How one engineer is “fighting a good fight” against metal corrosion (US)

Nick Birbilis finds the deterioration mechanism of a metal fascinating. His pioneering work in preserving metallic elements has won him the prestigious Batterham Medal.

Professor Nick Birbilis spends his working days in constant battle with nature. As the Woodside Innovation Chair and Head of Materials Science and Engineering at Monash University, his career is devoted to controlling the corrosive qualities of metals. “I feel like I’m fighting a good fight,” he said. “To some extent, all engineers are trying to go one better than nature.” An expert in corrosion, durability management and the behaviour of metallic elements, Birbilis was awarded the 2017 Batterham Medal in recognition of his contribution to Continue reading

SpaceX to use superalloys in Mars rocket Raptor engines, says Elon Musk (US)

SpaceX’s current Texas facilities feature a test stand for Raptor, the engine intended to power BFR and BFS to Mars. (SpaceX)

A few days after he touched upon methods of creating BFR propellant on Mars, SpaceX CEO Elon Musk mentioned in a tweet that the launch company was using cutting-edge combinations of metals (known as superalloys) to ensure the efficiency and reliability of its Raptor rocket engine, a critical requirement for BFR to enable sustainable colonization of Mars. In response to a tweeted question about types of metal alloys currently in use at SpaceX, Musk briefly delved into the complexities of building BFR’s propulsion system, particularly with respect to alloys capable of surviving the intense conditions inside a rocket engine:

“[SpaceX is using] SX 300 & soon SX 500. Kind of a modern version of Inconel superalloys. High strength at temperature, extreme oxidation resistance. Needed for ~800 atmosphere, hot, oxygen-rich turbopump on Raptor rocket engine.” – Elon Musk

There’s a lot to break down for the layperson in Musk’s tweet. First and foremost, commenters (your author included) immediately jumped to the conclusion that “SX 300/500” referred to some sort custom SpaceX material, given that SX is a frequent shorthand for Continue reading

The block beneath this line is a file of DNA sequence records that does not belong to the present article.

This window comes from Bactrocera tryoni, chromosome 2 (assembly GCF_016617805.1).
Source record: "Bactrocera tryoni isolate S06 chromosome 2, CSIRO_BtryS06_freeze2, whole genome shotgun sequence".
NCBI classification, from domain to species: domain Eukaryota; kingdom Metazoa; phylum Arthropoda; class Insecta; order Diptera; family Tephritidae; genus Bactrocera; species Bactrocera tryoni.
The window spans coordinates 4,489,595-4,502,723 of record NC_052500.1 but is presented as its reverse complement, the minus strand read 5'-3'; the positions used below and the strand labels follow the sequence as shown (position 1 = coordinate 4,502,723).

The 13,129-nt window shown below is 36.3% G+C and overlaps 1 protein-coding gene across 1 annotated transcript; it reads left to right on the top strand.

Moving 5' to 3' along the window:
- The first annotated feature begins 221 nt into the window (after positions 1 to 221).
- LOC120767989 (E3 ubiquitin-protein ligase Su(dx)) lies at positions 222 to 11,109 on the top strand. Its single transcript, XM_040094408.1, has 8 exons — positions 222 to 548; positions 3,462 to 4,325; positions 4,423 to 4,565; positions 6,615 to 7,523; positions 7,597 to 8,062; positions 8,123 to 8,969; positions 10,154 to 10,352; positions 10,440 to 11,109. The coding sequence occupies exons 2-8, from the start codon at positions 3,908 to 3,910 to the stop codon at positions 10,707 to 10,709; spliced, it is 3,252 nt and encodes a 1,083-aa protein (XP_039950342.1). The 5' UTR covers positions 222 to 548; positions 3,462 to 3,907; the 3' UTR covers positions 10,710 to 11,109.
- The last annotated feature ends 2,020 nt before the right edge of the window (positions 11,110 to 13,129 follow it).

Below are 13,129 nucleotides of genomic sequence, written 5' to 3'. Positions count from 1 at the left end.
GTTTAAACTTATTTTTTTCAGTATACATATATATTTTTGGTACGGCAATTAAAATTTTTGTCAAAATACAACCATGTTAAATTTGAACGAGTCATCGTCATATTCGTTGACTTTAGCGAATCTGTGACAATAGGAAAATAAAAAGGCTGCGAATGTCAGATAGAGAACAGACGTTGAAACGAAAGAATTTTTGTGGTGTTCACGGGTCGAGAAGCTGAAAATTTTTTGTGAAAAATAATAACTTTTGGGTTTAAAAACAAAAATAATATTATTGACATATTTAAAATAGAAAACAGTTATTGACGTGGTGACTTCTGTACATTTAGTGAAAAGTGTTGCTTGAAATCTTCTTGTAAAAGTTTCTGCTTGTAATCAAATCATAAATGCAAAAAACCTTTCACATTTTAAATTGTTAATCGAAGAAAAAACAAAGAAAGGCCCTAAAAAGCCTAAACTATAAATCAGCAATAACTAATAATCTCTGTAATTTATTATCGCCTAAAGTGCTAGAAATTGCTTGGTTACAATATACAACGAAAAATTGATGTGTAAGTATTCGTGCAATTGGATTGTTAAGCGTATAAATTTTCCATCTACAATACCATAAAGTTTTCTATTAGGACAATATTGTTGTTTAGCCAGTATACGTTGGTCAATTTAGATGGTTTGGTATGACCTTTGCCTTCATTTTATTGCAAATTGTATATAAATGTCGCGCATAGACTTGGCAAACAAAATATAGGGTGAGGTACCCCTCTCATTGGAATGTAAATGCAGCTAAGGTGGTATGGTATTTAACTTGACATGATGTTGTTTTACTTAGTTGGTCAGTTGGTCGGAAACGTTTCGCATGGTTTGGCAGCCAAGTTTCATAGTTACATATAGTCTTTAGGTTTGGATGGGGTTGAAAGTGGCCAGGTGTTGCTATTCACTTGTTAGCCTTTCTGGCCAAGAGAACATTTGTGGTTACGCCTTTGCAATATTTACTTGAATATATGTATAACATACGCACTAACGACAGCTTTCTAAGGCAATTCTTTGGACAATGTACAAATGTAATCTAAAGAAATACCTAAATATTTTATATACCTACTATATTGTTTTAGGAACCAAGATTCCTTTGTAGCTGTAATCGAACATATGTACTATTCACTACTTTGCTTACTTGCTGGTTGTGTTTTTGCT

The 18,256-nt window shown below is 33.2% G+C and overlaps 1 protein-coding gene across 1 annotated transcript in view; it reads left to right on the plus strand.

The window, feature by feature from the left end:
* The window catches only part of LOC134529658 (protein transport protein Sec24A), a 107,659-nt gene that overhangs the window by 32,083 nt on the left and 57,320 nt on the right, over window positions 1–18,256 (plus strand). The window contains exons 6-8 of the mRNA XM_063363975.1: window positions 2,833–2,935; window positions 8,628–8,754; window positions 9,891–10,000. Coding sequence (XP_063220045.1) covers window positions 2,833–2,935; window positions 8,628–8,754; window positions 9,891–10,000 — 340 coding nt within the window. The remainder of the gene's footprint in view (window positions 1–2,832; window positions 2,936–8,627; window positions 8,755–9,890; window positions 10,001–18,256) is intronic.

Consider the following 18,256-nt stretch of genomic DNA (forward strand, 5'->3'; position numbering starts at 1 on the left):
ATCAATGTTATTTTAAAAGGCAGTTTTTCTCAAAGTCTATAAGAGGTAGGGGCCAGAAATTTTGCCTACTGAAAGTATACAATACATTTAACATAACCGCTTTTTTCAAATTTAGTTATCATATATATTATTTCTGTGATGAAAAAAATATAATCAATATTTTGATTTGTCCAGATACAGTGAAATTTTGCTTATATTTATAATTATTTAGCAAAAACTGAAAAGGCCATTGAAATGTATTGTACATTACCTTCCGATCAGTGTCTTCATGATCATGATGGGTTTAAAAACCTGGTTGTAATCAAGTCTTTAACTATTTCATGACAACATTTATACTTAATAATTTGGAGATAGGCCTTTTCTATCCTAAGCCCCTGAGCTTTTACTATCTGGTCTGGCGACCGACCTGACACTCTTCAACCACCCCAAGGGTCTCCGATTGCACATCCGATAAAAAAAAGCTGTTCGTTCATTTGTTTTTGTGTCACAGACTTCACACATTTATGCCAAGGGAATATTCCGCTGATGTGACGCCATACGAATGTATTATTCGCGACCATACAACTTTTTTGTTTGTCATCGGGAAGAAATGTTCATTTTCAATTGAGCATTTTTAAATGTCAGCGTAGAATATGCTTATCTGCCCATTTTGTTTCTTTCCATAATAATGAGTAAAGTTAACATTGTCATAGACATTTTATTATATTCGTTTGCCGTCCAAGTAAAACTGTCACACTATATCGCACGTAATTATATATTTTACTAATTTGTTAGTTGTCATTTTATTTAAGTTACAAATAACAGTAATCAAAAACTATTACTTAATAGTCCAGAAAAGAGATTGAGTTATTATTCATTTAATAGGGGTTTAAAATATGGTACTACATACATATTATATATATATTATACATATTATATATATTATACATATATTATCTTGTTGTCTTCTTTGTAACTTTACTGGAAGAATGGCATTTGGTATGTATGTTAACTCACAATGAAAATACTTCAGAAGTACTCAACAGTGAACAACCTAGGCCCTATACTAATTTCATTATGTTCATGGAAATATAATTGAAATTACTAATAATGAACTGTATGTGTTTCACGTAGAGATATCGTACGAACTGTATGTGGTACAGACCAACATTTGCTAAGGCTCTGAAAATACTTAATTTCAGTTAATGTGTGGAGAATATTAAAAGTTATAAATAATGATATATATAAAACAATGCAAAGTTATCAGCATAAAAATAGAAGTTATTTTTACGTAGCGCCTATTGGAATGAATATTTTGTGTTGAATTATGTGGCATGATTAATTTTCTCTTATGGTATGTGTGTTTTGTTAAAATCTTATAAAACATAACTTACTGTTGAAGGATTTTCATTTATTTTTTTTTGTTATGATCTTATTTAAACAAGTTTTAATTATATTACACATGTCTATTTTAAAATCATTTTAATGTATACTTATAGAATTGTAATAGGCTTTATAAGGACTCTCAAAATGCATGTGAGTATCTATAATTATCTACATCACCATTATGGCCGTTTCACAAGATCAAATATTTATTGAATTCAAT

AddUp acquires DED steel 3D printing firm BeAM (US)

AddUp, the French leader in the design, production and marketing of metal 3D printing machines and production lines, based in Clermont-Ferrand, a joint-venture between Fives and Michelin, today announced the acquisition of BeAM, based in Strasbourg, a leader in the Directed Energy eposition (DED) technology, an additive manufacturing process dedicated to the production of large parts and the repair market. Created in 2012 in Strasbourg with subsidiaries in Cincinnati and Singapore, BeAM is a French manufacturer of industrial metal additive manufacturing machines which use the DED technology and has a broad range of customers both in France and abroad, in particular, in the aeronautics, defense and energy sectors. The 100% acquisition of BeAM will enable AddUp to expand its portfolio of Continue reading

CTC to develop additive technologies for the Defense Industry (US)

JOHNSTOWN, Pa. Concurrent Technologies Corporation (CTC) has won two subaward contracts — worth a total of $1 million — from Northeastern University, supporting the Army Research Laboratory, in the area of shelters and military structures.

The first subaward, which will run over a 12-month period of performance, calls for research and development of innovations in energy efficiency, ballistic engineering, and advanced decontaminable and low-observable coatings. Under the terms of the subaward, CTC, Northeastern University, and several other universities will focused on engineered materials, materials by design, modeling of additive